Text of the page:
procedure in place at the time of Plaintiff’s fall.
Defendants counter that Wal-Mart’s inspection procedure requires
employees to maintain a constant awareness regarding the condition of the
floors, which surely qualifies as a reasonable inspection procedure. (Doc. 17-1,
p. 13). The Court disagrees. A policy which requires constant awareness does
not, as a matter of law, qualify as a reasonable inspection procedure.
Defendants further argue that Agnes Walker inspected the area three minutes
prior to Plaintiff’s fall, and an inspection procedure is deemed adequate as a
matter of law when the owner shows that an inspection occurred within a brief
time prior to the fall.
(Doc. 17-1, p. 14).
However, as the Court previously
concluded, questions of fact remain unanswered as to whether Ms. Walker’s
conduct constituted an inspection. Because Defendants cannot establish that a
reasonable inspection procedure was in place and being followed at the time of
Plaintiff’s fall, Defendants’ alleged constructive knowledge of the hazard is a
matter for the jury to decide.
Plaintiff’s Knowledge of Hazard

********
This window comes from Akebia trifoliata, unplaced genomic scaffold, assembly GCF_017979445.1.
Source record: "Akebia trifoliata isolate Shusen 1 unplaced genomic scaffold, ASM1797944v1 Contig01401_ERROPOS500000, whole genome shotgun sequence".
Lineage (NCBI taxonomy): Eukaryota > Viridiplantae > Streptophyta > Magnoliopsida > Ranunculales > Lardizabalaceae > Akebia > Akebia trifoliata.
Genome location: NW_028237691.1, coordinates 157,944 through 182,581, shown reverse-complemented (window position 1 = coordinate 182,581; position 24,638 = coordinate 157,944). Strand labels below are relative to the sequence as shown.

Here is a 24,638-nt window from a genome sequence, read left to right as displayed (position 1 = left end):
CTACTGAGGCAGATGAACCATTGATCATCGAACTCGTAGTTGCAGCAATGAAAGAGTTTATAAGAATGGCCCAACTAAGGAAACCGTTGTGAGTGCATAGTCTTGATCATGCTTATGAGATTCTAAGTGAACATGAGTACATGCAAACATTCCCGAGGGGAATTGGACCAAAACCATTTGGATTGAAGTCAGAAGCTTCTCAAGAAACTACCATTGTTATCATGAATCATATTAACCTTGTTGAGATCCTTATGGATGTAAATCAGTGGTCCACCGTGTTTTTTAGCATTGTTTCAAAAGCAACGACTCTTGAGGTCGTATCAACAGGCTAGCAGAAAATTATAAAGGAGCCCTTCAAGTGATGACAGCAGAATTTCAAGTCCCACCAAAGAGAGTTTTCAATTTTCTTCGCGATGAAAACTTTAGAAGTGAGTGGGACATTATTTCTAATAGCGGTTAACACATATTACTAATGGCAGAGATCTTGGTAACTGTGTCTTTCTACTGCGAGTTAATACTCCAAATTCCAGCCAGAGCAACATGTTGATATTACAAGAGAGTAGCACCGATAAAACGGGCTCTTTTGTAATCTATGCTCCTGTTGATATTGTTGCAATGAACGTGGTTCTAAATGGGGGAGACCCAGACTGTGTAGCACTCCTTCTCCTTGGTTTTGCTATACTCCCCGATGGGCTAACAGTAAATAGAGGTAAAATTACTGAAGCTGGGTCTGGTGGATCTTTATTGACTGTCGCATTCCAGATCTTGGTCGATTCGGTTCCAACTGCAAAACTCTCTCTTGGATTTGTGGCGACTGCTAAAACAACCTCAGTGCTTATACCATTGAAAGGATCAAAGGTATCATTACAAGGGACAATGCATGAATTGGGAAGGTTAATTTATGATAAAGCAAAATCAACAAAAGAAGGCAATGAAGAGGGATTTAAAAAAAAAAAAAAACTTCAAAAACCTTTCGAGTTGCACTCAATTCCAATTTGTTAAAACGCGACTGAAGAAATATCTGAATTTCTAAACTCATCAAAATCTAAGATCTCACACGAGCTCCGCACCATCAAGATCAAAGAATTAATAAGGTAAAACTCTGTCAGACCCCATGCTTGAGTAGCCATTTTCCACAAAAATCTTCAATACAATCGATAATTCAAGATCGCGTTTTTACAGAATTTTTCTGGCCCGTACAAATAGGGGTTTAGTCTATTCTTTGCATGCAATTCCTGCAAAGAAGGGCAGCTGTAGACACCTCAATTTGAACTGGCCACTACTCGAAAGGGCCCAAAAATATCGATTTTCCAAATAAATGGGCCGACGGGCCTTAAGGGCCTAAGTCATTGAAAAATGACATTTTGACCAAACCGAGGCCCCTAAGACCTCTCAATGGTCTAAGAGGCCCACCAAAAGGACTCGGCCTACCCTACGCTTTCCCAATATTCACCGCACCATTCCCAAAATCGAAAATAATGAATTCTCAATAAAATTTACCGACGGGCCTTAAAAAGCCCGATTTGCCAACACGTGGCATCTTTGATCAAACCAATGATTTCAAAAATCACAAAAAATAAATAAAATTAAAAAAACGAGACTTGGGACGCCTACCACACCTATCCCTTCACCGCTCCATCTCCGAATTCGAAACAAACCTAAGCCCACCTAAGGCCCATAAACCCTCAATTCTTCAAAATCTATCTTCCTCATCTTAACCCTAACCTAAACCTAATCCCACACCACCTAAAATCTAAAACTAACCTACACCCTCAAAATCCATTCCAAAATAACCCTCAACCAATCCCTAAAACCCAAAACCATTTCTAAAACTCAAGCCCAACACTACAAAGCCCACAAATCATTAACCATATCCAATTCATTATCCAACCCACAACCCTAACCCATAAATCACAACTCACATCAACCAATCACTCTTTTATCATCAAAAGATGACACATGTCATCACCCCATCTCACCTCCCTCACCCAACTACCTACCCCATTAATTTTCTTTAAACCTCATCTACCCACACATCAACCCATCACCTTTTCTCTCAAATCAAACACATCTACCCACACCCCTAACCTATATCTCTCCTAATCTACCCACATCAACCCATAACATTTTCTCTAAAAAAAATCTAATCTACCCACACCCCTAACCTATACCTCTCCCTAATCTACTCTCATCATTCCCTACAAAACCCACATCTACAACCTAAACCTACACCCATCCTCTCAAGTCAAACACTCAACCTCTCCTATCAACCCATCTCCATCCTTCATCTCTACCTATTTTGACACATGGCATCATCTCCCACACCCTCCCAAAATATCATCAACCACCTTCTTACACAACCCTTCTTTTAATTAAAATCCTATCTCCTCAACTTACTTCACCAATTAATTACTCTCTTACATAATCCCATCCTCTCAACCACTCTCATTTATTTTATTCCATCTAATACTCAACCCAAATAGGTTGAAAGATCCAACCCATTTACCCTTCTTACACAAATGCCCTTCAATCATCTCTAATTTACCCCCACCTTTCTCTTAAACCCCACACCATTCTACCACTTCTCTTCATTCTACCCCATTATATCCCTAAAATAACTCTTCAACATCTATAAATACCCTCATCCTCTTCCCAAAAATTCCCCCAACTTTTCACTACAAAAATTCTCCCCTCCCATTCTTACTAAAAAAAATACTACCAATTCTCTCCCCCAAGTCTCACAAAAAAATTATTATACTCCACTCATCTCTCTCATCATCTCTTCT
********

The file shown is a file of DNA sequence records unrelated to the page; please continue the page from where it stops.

Even if Plaintiff could establish that Defendants had constructive
knowledge of the hazard, Defendants argue that they are entitled to summary
judgment because Plaintiff had superior knowledge of the hazard. In support of
this position, Defendants contend that Plaintiff (1) saw ice on the floor near the
ice machine and fell as he was walking around the ice to leave the store, and (2)
fell near a caution cone which had been placed in the area to warn of potential
ice or water on the floor. (Doc. 17-1, p. 12).
A review of Plaintiff’s deposition convinces the Court that there are
questions of fact for the jury to consider concerning Plaintiff’s knowledge of the
hazard. As to the ice on the floor near the ice machine, Plaintiff noted that he
observed some cubes of ice on the mat in front of the machine as he was exiting,